This thought was not weakened, but rather strengthened, by an occurrence which befal me soon after. It was harvest, and the men of the farm who worked with horses were on the harvest field shearing and binding; their horses, meanwhile, being in the clover field feeding. Bonar was with them. Jock Dudgeon, a young man, whose duty it was to yoke a horse to a cart and take the porridge breakfast of the shearers to the harvest field, had to get one of the animals from the clover for that purpose, and the gentlest and tamest of them was not easily caught and bridled. I went to help him one morning to get them into a comer, so that one might be laid hold of. He was not particular as to which one he got, so that he did not get old Bonar. Bonar was too slow for him, and be swore he would not have Bonar. He was a dashing, clever young man, this Dudgeon. My father used to say to me, at times, “I see you like to be wherever Jock Dudgeon is; I would like to see you as clever as him; but oh, do not swear like him; he has an ill habit of swearing.” Upon the whole I observed this injunction, there being only the exception now to be named. He was excited at not being able to get a horse to have the breakfast of the harvest shearers carried to them in time, and was expressing himself in that language which my father had warned me not to imitate. For a moment, however, I forgot the injunction, and, catching one of the coarse expressions, said, “let us take old Bonar.” As I uttered these words I sprung forward and seized that animal by the forelock with one hand and by the nose with the other, which was the customary way of catching an unbridled horse in the field. Bonar gave a sudden wheel the same instant that I touched him, which made me lose my hold, and bringing his hind feet round, he kicked out with both of them, and struck a blow on my stomach which laid me on my back and deprived me of sensibility for a considerable time. I did not recover from the effects of the kick for two or three weeks. The circumstances under which it was given caused me to ruminate and wonder if Bonar was or could be only a horse. My young imagination took a form of belief that he was a mysterious and perhaps supernatural agent of admonition and punishment for me. Whether I was the better or the worse for this belief need not now be inquired; but he was all the better for the uncertain estimate I had formed of him. I gave many peace offerings of hay and grass and corn to him, in addition to his regular feeding, thinking that if he was more than a horse it was as well for me to be on good terms with him.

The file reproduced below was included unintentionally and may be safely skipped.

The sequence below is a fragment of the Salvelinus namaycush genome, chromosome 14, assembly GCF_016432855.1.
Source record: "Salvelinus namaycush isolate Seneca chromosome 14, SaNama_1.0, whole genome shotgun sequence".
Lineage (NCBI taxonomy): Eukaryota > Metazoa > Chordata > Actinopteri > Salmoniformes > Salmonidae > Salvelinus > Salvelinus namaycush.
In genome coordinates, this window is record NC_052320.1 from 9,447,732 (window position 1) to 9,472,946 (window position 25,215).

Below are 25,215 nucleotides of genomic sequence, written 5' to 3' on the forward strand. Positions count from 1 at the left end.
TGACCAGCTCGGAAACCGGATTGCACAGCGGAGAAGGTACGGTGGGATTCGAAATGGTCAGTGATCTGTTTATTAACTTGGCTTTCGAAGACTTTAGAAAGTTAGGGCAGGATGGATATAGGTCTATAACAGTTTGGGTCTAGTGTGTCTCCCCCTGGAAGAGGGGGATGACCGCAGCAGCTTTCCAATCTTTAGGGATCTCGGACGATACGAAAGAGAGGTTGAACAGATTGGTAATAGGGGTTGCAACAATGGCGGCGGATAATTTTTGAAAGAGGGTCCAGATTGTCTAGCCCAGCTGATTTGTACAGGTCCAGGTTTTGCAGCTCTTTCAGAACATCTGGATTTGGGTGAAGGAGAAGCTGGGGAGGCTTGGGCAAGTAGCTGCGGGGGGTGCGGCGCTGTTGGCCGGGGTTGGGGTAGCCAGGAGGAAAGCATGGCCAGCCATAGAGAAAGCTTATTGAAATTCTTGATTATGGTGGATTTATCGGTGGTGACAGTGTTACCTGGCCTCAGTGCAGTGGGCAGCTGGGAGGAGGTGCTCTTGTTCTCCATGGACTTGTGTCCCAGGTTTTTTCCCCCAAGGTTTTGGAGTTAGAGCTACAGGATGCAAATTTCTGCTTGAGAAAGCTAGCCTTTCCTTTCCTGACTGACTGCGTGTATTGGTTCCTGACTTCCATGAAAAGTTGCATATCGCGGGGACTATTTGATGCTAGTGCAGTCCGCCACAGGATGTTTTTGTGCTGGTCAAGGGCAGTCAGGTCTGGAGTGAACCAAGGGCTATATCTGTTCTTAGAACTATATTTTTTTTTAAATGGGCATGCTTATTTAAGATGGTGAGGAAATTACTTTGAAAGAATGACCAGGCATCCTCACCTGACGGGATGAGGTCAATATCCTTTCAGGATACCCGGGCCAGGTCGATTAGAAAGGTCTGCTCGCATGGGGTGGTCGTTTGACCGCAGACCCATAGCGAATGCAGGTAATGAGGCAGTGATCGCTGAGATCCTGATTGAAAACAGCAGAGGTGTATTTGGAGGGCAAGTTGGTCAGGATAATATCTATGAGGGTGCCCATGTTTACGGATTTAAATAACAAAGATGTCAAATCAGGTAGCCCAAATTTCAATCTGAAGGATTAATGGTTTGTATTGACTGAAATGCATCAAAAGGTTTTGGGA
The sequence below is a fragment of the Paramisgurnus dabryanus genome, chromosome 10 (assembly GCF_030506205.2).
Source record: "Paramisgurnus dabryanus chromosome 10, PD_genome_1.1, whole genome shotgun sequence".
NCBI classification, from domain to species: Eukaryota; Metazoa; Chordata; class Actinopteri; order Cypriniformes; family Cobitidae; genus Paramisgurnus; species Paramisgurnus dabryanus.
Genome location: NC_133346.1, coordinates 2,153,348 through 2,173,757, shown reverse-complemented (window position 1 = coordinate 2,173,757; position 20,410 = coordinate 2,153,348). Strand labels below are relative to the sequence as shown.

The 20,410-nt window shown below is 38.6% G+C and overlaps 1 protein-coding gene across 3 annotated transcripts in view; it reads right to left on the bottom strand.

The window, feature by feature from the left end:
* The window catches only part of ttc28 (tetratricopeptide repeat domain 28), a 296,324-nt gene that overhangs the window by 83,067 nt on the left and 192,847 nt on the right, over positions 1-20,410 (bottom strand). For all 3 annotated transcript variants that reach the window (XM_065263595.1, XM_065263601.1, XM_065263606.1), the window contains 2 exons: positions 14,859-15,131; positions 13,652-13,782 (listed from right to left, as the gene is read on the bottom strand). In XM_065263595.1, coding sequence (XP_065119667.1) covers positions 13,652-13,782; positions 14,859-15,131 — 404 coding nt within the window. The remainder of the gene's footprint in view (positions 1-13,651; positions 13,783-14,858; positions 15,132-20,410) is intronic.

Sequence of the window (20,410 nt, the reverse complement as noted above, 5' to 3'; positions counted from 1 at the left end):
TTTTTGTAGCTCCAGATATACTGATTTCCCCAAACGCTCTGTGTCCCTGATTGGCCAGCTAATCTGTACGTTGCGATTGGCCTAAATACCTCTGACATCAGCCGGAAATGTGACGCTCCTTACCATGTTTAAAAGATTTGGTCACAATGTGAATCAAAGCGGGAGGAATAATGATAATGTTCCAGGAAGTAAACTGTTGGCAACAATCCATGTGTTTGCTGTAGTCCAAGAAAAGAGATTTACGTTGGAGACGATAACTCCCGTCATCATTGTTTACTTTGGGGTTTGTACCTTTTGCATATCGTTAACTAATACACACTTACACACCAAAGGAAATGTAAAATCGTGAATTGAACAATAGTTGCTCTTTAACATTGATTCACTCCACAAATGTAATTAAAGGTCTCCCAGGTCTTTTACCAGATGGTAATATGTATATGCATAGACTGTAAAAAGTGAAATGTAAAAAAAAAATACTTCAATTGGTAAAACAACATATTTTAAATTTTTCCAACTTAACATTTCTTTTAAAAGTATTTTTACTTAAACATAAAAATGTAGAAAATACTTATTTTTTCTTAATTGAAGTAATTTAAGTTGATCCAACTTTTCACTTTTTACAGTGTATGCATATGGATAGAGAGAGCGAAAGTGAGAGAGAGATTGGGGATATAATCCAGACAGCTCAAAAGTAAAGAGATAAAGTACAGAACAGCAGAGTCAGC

At last Bonar died, and was skinned ; and I was sent by the master to sell the skin to a tanner at Dunbar. I had a cart and horse with me. as a quantity of household necessaries and other things were to be brought home. I took the skin to the tanner, and got the price for it which I was to ask for. But to my unutterable dismay, on coming out of the tanner’s yard to the street, where I had left the cart standing, John Carse, the town officer, stood with a face of terrible severity, and with red cuffs and red collar to his coat. He told me that he had taken possession of the horse and cart, while another town officer, with red cuffs and collar, equally terrible, laid hold of mo, and said he would take me to prison; first, for coming into the town with a cart which had no ticket of the owner’s name and residence on it; and second, for going down the tanner’s yard, and leaving the horse alone without an attendant. In vain I pleaded that the horse was a “canny beast,” that would stand anywhere, and wait for me, and do no harm to anybody. In vain I told them that they knew my master very well, and that the cart, though it had no name on it, was his cart. They took me before the provost, the chief magis* trate of the town, Major Middlemas. He seemed a venerable, benevolent gentleman, and spoke in a tone much more kindly than the officers had done, and I began to have hope. Besides I knew that my master visited in his family; and that as a corn merchant, he bought the most of the corn from our farm, and I told him whose horse and cart I had, with a feeling of confidence that he would let me go free for my master’s sake. The magistrate, however, over-ruled the private friend. He said I must pay a fine of five shillings, and asked the officers if they knew whether I had any money. They at once said that I had been selling the skin of a horse, and they had no doubt but I had got at least ten shillings for it. I said that I had not got ten shillings, nor the half of it; for it was the skin of a poor old horse, that had wasted away in old age until his bones had nearly come through his skin; and I was told to ask only four shillings for it, which I had done; and that was all the money I had.